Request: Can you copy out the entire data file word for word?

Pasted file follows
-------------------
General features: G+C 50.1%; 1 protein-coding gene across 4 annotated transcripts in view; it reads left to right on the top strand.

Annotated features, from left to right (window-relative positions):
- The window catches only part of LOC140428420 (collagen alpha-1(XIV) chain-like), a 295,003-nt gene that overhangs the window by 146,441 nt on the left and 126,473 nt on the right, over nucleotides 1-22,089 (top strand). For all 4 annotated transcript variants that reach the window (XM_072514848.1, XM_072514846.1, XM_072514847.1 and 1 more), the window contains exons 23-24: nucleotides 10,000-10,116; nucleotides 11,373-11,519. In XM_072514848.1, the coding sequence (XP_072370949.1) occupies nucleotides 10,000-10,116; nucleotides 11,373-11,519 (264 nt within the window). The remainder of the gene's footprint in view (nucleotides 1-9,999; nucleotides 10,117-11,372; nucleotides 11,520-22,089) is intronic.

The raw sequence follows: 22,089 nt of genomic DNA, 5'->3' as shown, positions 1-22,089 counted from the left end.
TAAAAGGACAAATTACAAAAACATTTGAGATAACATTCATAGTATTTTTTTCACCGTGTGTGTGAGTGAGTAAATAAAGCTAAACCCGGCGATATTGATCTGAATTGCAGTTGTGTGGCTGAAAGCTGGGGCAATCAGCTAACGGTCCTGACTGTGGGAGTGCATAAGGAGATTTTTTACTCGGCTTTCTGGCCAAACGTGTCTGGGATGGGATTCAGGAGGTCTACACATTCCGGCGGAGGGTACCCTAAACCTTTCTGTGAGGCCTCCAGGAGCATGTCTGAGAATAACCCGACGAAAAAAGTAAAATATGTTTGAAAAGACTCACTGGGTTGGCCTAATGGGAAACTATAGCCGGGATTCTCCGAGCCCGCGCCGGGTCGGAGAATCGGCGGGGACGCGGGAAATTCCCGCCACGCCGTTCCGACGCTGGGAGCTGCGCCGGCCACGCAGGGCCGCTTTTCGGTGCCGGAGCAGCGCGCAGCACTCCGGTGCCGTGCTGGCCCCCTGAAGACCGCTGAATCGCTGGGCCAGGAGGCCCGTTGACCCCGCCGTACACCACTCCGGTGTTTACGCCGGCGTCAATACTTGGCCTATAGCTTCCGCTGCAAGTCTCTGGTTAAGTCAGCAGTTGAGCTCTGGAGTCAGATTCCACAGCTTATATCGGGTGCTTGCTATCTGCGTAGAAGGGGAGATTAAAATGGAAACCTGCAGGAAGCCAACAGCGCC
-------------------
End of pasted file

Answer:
General features: G+C 50.1%; 1 protein-coding gene across 4 annotated transcripts in view; it reads left to right on the top strand.

Annotated features, from left to right (window-relative positions):
- The window catches only part of LOC140428420 (collagen alpha-1(XIV) chain-like), a 295,003-nt gene that overhangs the window by 146,441 nt on the left and 126,473 nt on the right, over nucleotides 1-22,089 (top strand). For all 4 annotated transcript variants that reach the window (XM_072514848.1, XM_072514846.1, XM_072514847.1 and 1 more), the window contains exons 23-24: nucleotides 10,000-10,116; nucleotides 11,373-11,519. In XM_072514848.1, the coding sequence (XP_072370949.1) occupies nucleotides 10,000-10,116; nucleotides 11,373-11,519 (264 nt within the window). The remainder of the gene's footprint in view (nucleotides 1-9,999; nucleotides 10,117-11,372; nucleotides 11,520-22,089) is intronic.

The raw sequence follows: 22,089 nt of genomic DNA, 5'->3' as shown, positions 1-22,089 counted from the left end.
TAAAAGGACAAATTACAAAAACATTTGAGATAACATTCATAGTATTTTTTTCACCGTGTGTGTGAGTGAGTAAATAAAGCTAAACCCGGCGATATTGATCTGAATTGCAGTTGTGTGGCTGAAAGCTGGGGCAATCAGCTAACGGTCCTGACTGTGGGAGTGCATAAGGAGATTTTTTACTCGGCTTTCTGGCCAAACGTGTCTGGGATGGGATTCAGGAGGTCTACACATTCCGGCGGAGGGTACCCTAAACCTTTCTGTGAGGCCTCCAGGAGCATGTCTGAGAATAACCCGACGAAAAAAGTAAAATATGTTTGAAAAGACTCACTGGGTTGGCCTAATGGGAAACTATAGCCGGGATTCTCCGAGCCCGCGCCGGGTCGGAGAATCGGCGGGGACGCGGGAAATTCCCGCCACGCCGTTCCGACGCTGGGAGCTGCGCCGGCCACGCAGGGCCGCTTTTCGGTGCCGGAGCAGCGCGCAGCACTCCGGTGCCGTGCTGGCCCCCTGAAGACCGCTGAATCGCTGGGCCAGGAGGCCCGTTGACCCCGCCGTACACCACTCCGGTGTTTACGCCGGCGTCAATACTTGGCCTATAGCTTCCGCTGCAAGTCTCTGGTTAAGTCAGCAGTTGAGCTCTGGAGTCAGATTCCACAGCTTATATCGGGTGCTTGCTATCTGCGTAGAAGGGGAGATTAAAATGGAAACCTGCAGGAAGCCAACAGCGCC